That is less than helpful, as many believers aren't interested in the Bible as literal history. They interpret the text according to their theological belief systems.

Those who take it literally can't be swayed by historical arguments, as they simply explain them away in order to fit their beliefs.
 

Cochise

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#28
I've never really got the 'Son of God' angle. Or rather , the '3 who are 1' If God and Jesus are the same entity He spends a lot of time talking to Himself.

I should make it clear that I do believe that Jesus existed and that he was born with a special purpose, but I also think religion has built such an elaborate structure about his teachings that the essence is often lost in the smoke. I had an interesting discussion with a Moslem evangelist - they regard Jesus as another prophet, not God, so they see worshipping Jesus as blasphemy. My counter argument is that one does not worship Jesus, one thanks him profoundly. 'Our Father' - our creator - is God. (call him Jehovah or Allah if you wish - I dare say its all the same to Him). Not Jesus.

My rationale is that someone we could recognise as human in essence was needed by God to be 'the face of God', because God Himself is too outside of our ability to understand to be effectively worshipped. He's not some beard in the sky, but an entity of unknown form and powers. And limitations, albeit they may be self-imposed.

And no, I don't believe he created the world in seven Earth days, and if you read Genesis carefully I don't think that's what it says either. It says there are seven steps or phases, the first couple of which could not be days because day hadn't yet been created. I believe he is responsible for setting the whole thing in motion at the Big Bang. And then various other adjustments to the experiment. The whole existence of the universe may be only a couple of months to Him.

Ooops, sorry. Don't know where that came from :) New Year, I suppose!
 

Comfortably Numb

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#29
I've never really got the 'Son of God' angle. Or rather , the '3 who are 1' If God and Jesus are the same entity...

...Ooops, sorry. Don't know where that came from :) New Year, I suppose!
:bish: Enjoyable read! Guess one of the inherent issues is not only what the Church hierarchy decided should be included in the Bible, all those years ago, it's what they were uncomfortable with and left out! :cyb::bomb:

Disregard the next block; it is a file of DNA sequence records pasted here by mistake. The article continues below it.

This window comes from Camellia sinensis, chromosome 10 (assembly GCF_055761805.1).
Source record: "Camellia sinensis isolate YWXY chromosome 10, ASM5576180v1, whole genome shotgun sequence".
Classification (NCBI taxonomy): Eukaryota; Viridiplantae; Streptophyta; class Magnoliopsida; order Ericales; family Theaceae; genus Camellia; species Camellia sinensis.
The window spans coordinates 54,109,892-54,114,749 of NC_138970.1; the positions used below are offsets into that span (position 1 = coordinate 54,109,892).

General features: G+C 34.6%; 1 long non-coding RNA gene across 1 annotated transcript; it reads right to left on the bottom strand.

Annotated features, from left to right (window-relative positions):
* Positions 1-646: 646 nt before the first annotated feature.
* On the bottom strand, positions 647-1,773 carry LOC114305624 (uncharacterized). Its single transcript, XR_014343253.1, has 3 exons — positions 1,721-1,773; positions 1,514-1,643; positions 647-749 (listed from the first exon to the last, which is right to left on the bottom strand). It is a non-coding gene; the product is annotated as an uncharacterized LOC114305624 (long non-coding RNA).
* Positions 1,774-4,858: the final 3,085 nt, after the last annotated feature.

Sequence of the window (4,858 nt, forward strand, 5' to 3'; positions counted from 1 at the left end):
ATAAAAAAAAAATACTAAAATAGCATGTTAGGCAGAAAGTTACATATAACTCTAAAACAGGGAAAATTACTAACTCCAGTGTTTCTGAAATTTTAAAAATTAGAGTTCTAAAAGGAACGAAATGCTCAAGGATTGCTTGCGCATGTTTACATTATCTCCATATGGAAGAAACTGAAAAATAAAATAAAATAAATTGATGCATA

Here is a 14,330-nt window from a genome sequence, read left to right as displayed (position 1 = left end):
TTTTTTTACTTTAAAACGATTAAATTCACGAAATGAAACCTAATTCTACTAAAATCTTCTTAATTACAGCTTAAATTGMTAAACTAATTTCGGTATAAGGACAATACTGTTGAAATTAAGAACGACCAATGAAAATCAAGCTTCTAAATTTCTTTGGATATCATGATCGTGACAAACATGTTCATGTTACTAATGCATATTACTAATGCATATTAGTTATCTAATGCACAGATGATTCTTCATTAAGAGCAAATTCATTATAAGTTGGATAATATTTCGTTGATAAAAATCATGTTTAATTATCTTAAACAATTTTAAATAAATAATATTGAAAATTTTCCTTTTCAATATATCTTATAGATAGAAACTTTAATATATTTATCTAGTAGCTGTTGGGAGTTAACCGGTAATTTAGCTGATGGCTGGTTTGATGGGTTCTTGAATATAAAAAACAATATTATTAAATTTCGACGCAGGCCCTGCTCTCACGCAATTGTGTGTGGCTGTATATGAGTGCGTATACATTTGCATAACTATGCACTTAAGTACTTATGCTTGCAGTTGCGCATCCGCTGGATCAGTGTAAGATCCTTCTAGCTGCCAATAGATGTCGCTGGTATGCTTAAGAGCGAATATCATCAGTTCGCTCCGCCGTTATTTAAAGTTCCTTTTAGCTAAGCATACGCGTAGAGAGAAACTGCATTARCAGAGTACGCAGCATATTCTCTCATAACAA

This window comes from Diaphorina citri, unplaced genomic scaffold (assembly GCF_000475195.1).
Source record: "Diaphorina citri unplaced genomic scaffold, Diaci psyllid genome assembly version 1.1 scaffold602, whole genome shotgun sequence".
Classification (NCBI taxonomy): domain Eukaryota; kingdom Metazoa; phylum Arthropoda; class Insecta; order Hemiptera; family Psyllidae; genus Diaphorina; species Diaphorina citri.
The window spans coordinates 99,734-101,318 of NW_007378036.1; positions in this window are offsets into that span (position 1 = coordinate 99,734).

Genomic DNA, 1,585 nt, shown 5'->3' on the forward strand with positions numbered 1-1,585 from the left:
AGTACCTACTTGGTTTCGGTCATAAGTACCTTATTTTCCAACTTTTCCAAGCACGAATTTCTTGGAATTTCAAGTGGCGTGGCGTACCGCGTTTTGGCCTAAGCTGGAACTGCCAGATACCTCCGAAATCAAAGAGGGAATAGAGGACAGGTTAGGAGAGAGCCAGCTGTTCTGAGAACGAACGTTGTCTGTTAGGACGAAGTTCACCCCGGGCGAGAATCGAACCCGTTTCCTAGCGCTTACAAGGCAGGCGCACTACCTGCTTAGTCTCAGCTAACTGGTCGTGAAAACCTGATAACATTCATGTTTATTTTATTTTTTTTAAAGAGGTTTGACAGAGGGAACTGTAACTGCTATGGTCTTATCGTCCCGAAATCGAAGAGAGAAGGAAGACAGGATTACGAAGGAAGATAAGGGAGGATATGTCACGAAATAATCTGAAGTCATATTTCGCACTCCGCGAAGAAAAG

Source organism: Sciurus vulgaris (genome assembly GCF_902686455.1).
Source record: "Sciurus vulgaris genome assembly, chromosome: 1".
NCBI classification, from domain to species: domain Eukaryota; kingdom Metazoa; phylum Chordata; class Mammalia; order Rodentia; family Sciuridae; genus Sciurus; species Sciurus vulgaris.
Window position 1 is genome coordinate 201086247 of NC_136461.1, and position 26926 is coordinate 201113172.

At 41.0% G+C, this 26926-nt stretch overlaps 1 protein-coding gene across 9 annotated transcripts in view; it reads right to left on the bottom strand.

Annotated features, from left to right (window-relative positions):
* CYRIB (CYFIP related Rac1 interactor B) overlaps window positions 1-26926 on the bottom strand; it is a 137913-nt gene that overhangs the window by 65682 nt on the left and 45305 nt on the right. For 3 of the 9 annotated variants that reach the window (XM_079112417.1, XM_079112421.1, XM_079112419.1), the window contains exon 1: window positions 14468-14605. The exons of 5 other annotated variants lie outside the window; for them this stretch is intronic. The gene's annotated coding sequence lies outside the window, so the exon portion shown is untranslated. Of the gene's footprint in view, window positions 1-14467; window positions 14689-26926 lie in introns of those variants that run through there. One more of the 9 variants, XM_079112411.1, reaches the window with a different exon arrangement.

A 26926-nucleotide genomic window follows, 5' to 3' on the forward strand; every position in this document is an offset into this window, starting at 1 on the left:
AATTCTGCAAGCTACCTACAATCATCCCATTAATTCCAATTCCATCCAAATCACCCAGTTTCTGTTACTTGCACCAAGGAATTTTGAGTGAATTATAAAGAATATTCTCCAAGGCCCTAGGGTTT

Mikefule

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#30
Interesting thread.

As an atheist, the fact that I do not believe in God means that, necessarily, I do not believe that Jesus was the son of God.

That said, did Jesus exist? As with the existence of Robin Hood or Homer, it all depends how you phrase the question.

If "Jesus" means "a young Jewish man of lowly birth, who lived around 0 to 30 AD (give or take), who preached, and who was crucified," then he may well have existed.

If "Jesus" means "A person who was born of a virgin, in a manger in Bethlehem, and who was literally the son of God, and who grew up to perform miracles like turning water into wine, raising the dead, and feeding thousands of people with 5 loaves and 2 fish, who was crucified and literally rose from the dead," then, in my personal view, he did not exist.

As with all historical, mythical and legendary figures, we have to assume that at least some of the stories are not true. The question then becomes, how many of those stories are essential to the definition of the person whose existence we are questioning?

If we had documentary evidence of William Shakespeare's birth, marriage and death, but we discovered that he wrote no plays or sonnets, then, in a sense, "Shakespeare" did not exist.

If we trace Robin Hood to written records of a particular outlaw, who lived in Northumberland in Saxon times and stole from the poor and kept the proceeds for himself, then that is not evidence that the Robin Hood we are interested in existed.

In a similar way, how much of the Bible story can we manage without before we say that the Jesus that we understand when we use the name did not exist? The manger? The date? The key locations? The cursing of the fig tree? The casting out the money lenders? The sermon on the mount? The water into wine thing? The rising from the dead? Which are an essential part of the definition, and which are peripheral?

Many of the ideas attached to the traditional view of Jesus can be found in other religions. For example, Odin is said to have sacrificed himself, hanging from a tree, and suffering from a spear wound.

That said we cannot judge Jesus by the works of the various churches established in his name. He is not reported as having expressed a view on female bishops, or transubstantiation/consubstantiation, or the burning of heretics (although he may well have been "against"), or whether the Bible should be printed in Latin, Greek, or English.

Jesus, whether he literally existed or not, should be judged on the strength or otherwise of his teachings. Most people assume that the central tenets of Christianity are "basically a good thing" (forgiveness, no judging, being kind, etc.) although it is interesting to read Bertrand Russell's alternative views in his book, "Why I am not a Christian."

Funny thing is, we know more about Seneca than we know about Jesus, and we not only have reports of what Seneca taught, but we have his actual written words in abundance.

Edit: originally I said, "If we traced Robin Hood... Tudor..." but of course that would make no sense as written references to him predate Tudor times. I have therefore changed it to Saxon. This is a hypothetical illustration, not a statement about the "real" Robin Hood who, as we all know, was Errol Flynn in a hat.